The great thing about Americans, is that we embrace a new idea, or a new product with gusto. We also have a bad habit of overdoing things. Eventually, we get to some kind of balance, but it’s quite a ride! We do it with food, fashion, philosophies, educational trends – you name it!

Enter soy protein. Have you ever wondered why such a heavily studied food source is so controversial? Soy is a godsend for vegetarians – it has all nine amino acids needed for protein metabolism. It is an excellent substitute for dairy allergic people. And for those who want to increase
their protein, but not increase the meat in their diet soy provides an easily digestible choice. Yet others contend that it is actually dangerous and harmful to human health. Why?

In order to better comprehend the great soy debate, understand how the scientific community works. If something is found to be good, then the next question is: can it be bad? If so, how bad? Grant money is not awarded to prove what we do know, but what is still unknown and controversial. A research scientist doesn’t advance her career confirming old data. Those that fund studies are often
looking for marketing angles. That, in and of itself is not wrong, it’s part of how money for studies is generated. Before reporter or consumer jumps to conclusions based on a study or even a couple of studies, know the background of the study and its source.

It’s also important to know, that research looks only at a single mechanism at a time. It takes numerous studies to complete a picture. Waiting 15 years for a scientific question to be answered is too long for the content hungry 24/7 news industry.

I personally believe that part of the “Soy is evil” mentality that has sporadically shown up on blogs and websites since around 2000, is the proverbial pen
dulum swing. As the soy benefits were being discovered, consumer demand for soy increased, and so soy went into everything! Textured vegetable protein, a heavily processed form of soy, went into a number of processed foods, even fish sticks, as a way to increase profit margins. That was clearly excessive use of soy. One’s whole diet should not be soy centric. It is bad for any diet to be focused on a particular food source or food group. That is just common sense.

A recent search of Pub Med showed 1,861 studies on soy protein alone. Some were looking for carcinogenic effects. Some used synthetic soy compounds, which is not the same natural soy molecules. Some used mice in the studies, and -surprise! Mice are not humans, and only 10% of mice studies can be directly related to humans. Hard to sensationalize the truth, isn’t it?

But the majority of studies have clearly shown that soy is beneficial as a natural hormone replacement for women, to increase bone density, build healthy cells, create a balanced lipid (cholesterol) profile, brain development, and anti-cancer and cancer prevention properties.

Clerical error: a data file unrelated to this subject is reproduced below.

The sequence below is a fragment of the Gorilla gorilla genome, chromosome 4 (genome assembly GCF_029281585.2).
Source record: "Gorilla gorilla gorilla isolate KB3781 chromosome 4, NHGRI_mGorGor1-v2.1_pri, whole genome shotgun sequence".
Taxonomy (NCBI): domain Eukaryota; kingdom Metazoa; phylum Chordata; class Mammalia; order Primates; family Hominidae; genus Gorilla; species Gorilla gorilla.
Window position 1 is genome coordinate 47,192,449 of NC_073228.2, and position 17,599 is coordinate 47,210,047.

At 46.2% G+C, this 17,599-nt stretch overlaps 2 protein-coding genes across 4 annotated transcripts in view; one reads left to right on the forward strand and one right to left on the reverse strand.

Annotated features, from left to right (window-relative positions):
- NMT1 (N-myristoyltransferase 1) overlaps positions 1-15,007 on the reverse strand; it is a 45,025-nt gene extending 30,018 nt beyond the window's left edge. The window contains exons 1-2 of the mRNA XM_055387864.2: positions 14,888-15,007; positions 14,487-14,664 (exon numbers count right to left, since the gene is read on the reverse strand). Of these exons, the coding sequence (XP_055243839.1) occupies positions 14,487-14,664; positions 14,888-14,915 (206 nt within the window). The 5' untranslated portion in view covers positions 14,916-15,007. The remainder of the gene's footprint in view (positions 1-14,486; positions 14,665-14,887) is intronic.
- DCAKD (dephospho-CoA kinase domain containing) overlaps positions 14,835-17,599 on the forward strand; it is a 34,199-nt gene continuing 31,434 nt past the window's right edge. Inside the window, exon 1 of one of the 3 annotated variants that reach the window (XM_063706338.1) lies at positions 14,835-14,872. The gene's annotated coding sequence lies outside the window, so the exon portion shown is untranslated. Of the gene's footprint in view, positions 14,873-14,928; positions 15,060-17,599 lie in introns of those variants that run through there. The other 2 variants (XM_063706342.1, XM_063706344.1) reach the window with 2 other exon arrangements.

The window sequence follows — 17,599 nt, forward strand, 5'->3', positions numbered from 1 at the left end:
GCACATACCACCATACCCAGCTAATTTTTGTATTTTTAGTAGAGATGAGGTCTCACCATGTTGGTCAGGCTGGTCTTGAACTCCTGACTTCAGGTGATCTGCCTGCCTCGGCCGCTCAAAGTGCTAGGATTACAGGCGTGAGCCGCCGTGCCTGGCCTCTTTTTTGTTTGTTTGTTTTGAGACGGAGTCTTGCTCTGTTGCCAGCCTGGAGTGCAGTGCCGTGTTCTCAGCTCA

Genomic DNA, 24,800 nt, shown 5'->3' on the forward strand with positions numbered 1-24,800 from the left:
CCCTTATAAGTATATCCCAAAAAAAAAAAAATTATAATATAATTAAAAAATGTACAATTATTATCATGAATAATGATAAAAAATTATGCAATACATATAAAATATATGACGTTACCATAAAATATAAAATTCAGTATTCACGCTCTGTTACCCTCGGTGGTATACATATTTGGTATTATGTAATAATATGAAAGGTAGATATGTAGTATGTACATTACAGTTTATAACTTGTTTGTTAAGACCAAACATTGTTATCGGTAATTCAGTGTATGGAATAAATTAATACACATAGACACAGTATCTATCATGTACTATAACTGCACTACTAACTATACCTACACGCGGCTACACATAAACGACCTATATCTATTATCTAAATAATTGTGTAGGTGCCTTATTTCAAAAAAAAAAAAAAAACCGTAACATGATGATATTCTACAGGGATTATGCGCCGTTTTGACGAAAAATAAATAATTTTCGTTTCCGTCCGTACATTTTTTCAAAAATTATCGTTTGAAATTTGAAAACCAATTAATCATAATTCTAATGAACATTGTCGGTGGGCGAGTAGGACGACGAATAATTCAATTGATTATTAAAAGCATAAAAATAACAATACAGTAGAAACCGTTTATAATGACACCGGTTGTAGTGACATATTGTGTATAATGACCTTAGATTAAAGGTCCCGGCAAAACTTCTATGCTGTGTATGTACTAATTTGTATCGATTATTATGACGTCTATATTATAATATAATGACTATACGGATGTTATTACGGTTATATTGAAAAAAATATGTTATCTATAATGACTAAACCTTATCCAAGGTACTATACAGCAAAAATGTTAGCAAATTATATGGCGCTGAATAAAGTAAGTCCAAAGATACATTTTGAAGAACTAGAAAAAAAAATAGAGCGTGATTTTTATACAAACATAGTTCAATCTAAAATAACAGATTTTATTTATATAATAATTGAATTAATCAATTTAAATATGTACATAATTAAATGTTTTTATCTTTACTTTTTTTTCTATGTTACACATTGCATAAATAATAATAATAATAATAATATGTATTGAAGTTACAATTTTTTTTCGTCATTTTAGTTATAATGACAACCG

Shaklee published a Landmark study on its supplement users, and I know many of the study subjects and they are heavy soy protein consumers. Shaklee was an early adopter of soy and in fact, created the first soy protein isolate in 1970. Guess what?

Shaklee customers have been safely using Shaklee soy protein for 40 years. If there were any toxicity issues, it would have shown up in this population, and been revealed in the four studies Shaklee conducted on soy protein use in humans (not mice).

Some of the complaints about soy include:

1) it was an industrial crop
2) the phytoestrogens (plant-based estrogens) are harmful, and may stimulate feminizing characteristics in boys
3) it is acidic, and throws the body out of balance

Here are some quick answers:

1) Peanuts were an industrial crop too, as were rape seeds which is a canola oil source.  Corn is a heavily used industrial crop.  That food sources also have commercial value beyond nutrition shows the incredible power of plants, not that they are necessarily  “poison”!

2) Phytoestrogens are 100 times weaker than human hormones. They compete for the estrogen receptors in both men and women. This helps the body with a natural hormone balance and explains why women in Japan and other Asian nations with heavy soy diets do not experience the menopausal symptoms Western women do. Any extra phyotestrogens are easily metabolized by the body and excreted.

3) Soy is acidic. That’s why the preparation of the soy product is important, and why textured vegetable protein and other heavily processed soy foods should be avoided. Soy should be blended with calcium for that very reason. All Shaklee soy proteins are blended with calcium for balance.

I strongly recommend that if you want to incorporate soy into your diet that you use Shaklee soy products, and fermented products like miso, or tofu. Our family uses soy milk heavily since we are dairy allergic, with no ill effects. We avoid textured vegetable protein, soy cereal, and unnecessary soy substitutes.

For more information on Shaklee Soy: Click here

Please contact me with any questions or comments.